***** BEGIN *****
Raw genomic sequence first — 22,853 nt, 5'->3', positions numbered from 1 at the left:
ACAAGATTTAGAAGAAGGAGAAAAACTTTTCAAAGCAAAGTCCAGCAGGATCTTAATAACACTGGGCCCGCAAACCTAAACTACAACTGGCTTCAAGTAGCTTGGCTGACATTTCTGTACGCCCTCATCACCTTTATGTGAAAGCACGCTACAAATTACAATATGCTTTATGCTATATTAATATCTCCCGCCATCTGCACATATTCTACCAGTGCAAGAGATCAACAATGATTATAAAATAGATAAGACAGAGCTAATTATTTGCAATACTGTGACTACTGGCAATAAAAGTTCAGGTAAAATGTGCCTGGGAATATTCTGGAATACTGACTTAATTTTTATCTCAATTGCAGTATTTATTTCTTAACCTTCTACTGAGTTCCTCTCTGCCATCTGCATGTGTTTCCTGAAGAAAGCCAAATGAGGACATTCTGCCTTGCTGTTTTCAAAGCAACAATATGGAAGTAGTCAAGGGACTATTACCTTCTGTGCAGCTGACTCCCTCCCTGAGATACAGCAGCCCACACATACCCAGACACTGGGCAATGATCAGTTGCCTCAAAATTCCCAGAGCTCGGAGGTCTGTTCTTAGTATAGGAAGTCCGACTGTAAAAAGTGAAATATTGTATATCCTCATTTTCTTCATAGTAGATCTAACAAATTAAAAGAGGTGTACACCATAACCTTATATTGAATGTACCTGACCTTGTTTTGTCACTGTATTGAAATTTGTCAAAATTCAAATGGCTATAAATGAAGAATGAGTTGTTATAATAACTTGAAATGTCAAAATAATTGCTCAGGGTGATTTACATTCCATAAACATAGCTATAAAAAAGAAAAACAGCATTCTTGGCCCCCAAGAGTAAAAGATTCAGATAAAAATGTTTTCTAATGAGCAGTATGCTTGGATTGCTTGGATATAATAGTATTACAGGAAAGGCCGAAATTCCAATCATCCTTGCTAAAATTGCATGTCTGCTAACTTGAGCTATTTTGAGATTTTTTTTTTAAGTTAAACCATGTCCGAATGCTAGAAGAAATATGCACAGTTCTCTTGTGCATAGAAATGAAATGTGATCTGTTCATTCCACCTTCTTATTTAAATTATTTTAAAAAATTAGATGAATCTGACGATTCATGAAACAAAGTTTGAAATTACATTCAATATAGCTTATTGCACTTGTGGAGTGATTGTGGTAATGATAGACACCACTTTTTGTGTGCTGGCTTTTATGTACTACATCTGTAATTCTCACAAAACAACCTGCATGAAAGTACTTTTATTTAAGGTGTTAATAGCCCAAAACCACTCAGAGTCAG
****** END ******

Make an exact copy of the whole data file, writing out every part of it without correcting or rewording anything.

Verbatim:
Raw genomic sequence first — 22,853 nt, 5'->3', positions numbered from 1 at the left:
ACAAGATTTAGAAGAAGGAGAAAAACTTTTCAAAGCAAAGTCCAGCAGGATCTTAATAACACTGGGCCCGCAAACCTAAACTACAACTGGCTTCAAGTAGCTTGGCTGACATTTCTGTACGCCCTCATCACCTTTATGTGAAAGCACGCTACAAATTACAATATGCTTTATGCTATATTAATATCTCCCGCCATCTGCACATATTCTACCAGTGCAAGAGATCAACAATGATTATAAAATAGATAAGACAGAGCTAATTATTTGCAATACTGTGACTACTGGCAATAAAAGTTCAGGTAAAATGTGCCTGGGAATATTCTGGAATACTGACTTAATTTTTATCTCAATTGCAGTATTTATTTCTTAACCTTCTACTGAGTTCCTCTCTGCCATCTGCATGTGTTTCCTGAAGAAAGCCAAATGAGGACATTCTGCCTTGCTGTTTTCAAAGCAACAATATGGAAGTAGTCAAGGGACTATTACCTTCTGTGCAGCTGACTCCCTCCCTGAGATACAGCAGCCCACACATACCCAGACACTGGGCAATGATCAGTTGCCTCAAAATTCCCAGAGCTCGGAGGTCTGTTCTTAGTATAGGAAGTCCGACTGTAAAAAGTGAAATATTGTATATCCTCATTTTCTTCATAGTAGATCTAACAAATTAAAAGAGGTGTACACCATAACCTTATATTGAATGTACCTGACCTTGTTTTGTCACTGTATTGAAATTTGTCAAAATTCAAATGGCTATAAATGAAGAATGAGTTGTTATAATAACTTGAAATGTCAAAATAATTGCTCAGGGTGATTTACATTCCATAAACATAGCTATAAAAAAGAAAAACAGCATTCTTGGCCCCCAAGAGTAAAAGATTCAGATAAAAATGTTTTCTAATGAGCAGTATGCTTGGATTGCTTGGATATAATAGTATTACAGGAAAGGCCGAAATTCCAATCATCCTTGCTAAAATTGCATGTCTGCTAACTTGAGCTATTTTGAGATTTTTTTTTTAAGTTAAACCATGTCCGAATGCTAGAAGAAATATGCACAGTTCTCTTGTGCATAGAAATGAAATGTGATCTGTTCATTCCACCTTCTTATTTAAATTATTTTAAAAAATTAGATGAATCTGACGATTCATGAAACAAAGTTTGAAATTACATTCAATATAGCTTATTGCACTTGTGGAGTGATTGTGGTAATGATAGACACCACTTTTTGTGTGCTGGCTTTTATGTACTACATCTGTAATTCTCACAAAACAACCTGCATGAAAGTACTTTTATTTAAGGTGTTAATAGCCCAAAACCACTCAGAGTCAG